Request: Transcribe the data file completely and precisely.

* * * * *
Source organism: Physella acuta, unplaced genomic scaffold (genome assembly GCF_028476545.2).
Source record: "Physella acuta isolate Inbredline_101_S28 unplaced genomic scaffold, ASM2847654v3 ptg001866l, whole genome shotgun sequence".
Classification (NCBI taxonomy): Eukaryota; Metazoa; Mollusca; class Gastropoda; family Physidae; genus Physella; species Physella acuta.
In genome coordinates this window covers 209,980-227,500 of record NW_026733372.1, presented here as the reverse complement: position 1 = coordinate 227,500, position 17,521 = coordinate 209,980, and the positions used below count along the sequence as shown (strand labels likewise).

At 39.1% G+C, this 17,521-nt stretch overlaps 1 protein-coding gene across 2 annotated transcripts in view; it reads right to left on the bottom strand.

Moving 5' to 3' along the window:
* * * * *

Source organism: Physella acuta, unplaced genomic scaffold (genome assembly GCF_028476545.2).
Source record: "Physella acuta isolate Inbredline_101_S28 unplaced genomic scaffold, ASM2847654v3 ptg001866l, whole genome shotgun sequence".
Classification (NCBI taxonomy): Eukaryota; Metazoa; Mollusca; class Gastropoda; family Physidae; genus Physella; species Physella acuta.
In genome coordinates this window covers 209,980-227,500 of record NW_026733372.1, presented here as the reverse complement: position 1 = coordinate 227,500, position 17,521 = coordinate 209,980, and the positions used below count along the sequence as shown (strand labels likewise).

At 39.1% G+C, this 17,521-nt stretch overlaps 1 protein-coding gene across 2 annotated transcripts in view; it reads right to left on the bottom strand.

Moving 5' to 3' along the window: